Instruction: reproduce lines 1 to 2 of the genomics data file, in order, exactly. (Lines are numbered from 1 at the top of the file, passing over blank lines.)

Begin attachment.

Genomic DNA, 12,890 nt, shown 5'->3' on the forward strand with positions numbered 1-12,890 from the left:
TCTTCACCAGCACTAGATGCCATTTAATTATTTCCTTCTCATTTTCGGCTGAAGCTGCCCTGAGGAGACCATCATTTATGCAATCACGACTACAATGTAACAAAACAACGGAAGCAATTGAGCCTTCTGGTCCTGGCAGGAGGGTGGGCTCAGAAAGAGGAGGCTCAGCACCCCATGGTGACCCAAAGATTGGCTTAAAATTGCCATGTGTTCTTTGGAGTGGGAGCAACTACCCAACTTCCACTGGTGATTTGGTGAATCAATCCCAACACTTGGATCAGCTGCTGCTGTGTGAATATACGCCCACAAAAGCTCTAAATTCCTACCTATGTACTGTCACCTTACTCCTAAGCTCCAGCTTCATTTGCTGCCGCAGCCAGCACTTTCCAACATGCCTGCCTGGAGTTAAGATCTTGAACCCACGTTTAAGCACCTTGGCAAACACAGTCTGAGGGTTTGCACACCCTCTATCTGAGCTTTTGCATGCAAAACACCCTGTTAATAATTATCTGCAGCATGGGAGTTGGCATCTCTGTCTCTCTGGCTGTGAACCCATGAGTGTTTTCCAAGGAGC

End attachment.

Genomic DNA, 12,890 nt, shown 5'->3' on the forward strand with positions numbered 1-12,890 from the left:
TCTTCACCAGCACTAGATGCCATTTAATTATTTCCTTCTCATTTTCGGCTGAAGCTGCCCTGAGGAGACCATCATTTATGCAATCACGACTACAATGTAACAAAACAACGGAAGCAATTGAGCCTTCTGGTCCTGGCAGGAGGGTGGGCTCAGAAAGAGGAGGCTCAGCACCCCATGGTGACCCAAAGATTGGCTTAAAATTGCCATGTGTTCTTTGGAGTGGGAGCAACTACCCAACTTCCACTGGTGATTTGGTGAATCAATCCCAACACTTGGATCAGCTGCTGCTGTGTGAATATACGCCCACAAAAGCTCTAAATTCCTACCTATGTACTGTCACCTTACTCCTAAGCTCCAGCTTCATTTGCTGCCGCAGCCAGCACTTTCCAACATGCCTGCCTGGAGTTAAGATCTTGAACCCACGTTTAAGCACCTTGGCAAACACAGTCTGAGGGTTTGCACACCCTCTATCTGAGCTTTTGCATGCAAAACACCCTGTTAATAATTATCTGCAGCATGGGAGTTGGCATCTCTGTCTCTCTGGCTGTGAACCCATGAGTGTTTTCCAAGGAGC